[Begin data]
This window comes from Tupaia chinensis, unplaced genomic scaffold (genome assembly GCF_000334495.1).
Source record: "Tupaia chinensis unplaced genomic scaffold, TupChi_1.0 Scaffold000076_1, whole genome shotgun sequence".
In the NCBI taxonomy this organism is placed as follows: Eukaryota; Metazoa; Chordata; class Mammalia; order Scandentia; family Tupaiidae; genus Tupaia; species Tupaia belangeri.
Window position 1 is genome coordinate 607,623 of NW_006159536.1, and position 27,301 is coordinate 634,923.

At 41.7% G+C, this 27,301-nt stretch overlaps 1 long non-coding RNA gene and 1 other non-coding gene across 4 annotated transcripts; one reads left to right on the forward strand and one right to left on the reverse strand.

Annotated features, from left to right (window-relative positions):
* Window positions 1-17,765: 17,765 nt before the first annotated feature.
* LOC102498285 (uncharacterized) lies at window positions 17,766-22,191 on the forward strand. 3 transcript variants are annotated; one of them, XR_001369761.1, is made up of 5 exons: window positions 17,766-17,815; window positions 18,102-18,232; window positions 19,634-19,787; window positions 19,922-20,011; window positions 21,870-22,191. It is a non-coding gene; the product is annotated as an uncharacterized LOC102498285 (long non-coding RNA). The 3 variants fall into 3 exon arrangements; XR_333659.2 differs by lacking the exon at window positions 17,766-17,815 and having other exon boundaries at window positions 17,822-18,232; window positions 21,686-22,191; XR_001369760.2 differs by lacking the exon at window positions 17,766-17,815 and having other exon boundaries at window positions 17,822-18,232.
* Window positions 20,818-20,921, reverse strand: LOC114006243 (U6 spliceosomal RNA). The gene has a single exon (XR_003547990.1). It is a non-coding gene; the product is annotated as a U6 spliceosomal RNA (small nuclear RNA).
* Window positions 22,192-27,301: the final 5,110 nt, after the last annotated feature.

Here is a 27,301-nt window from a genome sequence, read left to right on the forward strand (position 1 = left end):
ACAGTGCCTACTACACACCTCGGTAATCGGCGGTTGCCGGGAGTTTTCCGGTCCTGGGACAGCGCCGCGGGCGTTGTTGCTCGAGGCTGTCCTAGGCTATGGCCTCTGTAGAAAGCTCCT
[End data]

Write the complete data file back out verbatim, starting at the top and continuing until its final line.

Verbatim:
This window comes from Tupaia chinensis, unplaced genomic scaffold (genome assembly GCF_000334495.1).
Source record: "Tupaia chinensis unplaced genomic scaffold, TupChi_1.0 Scaffold000076_1, whole genome shotgun sequence".
In the NCBI taxonomy this organism is placed as follows: Eukaryota; Metazoa; Chordata; class Mammalia; order Scandentia; family Tupaiidae; genus Tupaia; species Tupaia belangeri.
Window position 1 is genome coordinate 607,623 of NW_006159536.1, and position 27,301 is coordinate 634,923.

At 41.7% G+C, this 27,301-nt stretch overlaps 1 long non-coding RNA gene and 1 other non-coding gene across 4 annotated transcripts; one reads left to right on the forward strand and one right to left on the reverse strand.

Annotated features, from left to right (window-relative positions):
* Window positions 1-17,765: 17,765 nt before the first annotated feature.
* LOC102498285 (uncharacterized) lies at window positions 17,766-22,191 on the forward strand. 3 transcript variants are annotated; one of them, XR_001369761.1, is made up of 5 exons: window positions 17,766-17,815; window positions 18,102-18,232; window positions 19,634-19,787; window positions 19,922-20,011; window positions 21,870-22,191. It is a non-coding gene; the product is annotated as an uncharacterized LOC102498285 (long non-coding RNA). The 3 variants fall into 3 exon arrangements; XR_333659.2 differs by lacking the exon at window positions 17,766-17,815 and having other exon boundaries at window positions 17,822-18,232; window positions 21,686-22,191; XR_001369760.2 differs by lacking the exon at window positions 17,766-17,815 and having other exon boundaries at window positions 17,822-18,232.
* Window positions 20,818-20,921, reverse strand: LOC114006243 (U6 spliceosomal RNA). The gene has a single exon (XR_003547990.1). It is a non-coding gene; the product is annotated as a U6 spliceosomal RNA (small nuclear RNA).
* Window positions 22,192-27,301: the final 5,110 nt, after the last annotated feature.

Here is a 27,301-nt window from a genome sequence, read left to right on the forward strand (position 1 = left end):
ACAGTGCCTACTACACACCTCGGTAATCGGCGGTTGCCGGGAGTTTTCCGGTCCTGGGACAGCGCCGCGGGCGTTGTTGCTCGAGGCTGTCCTAGGCTATGGCCTCTGTAGAAAGCTCCT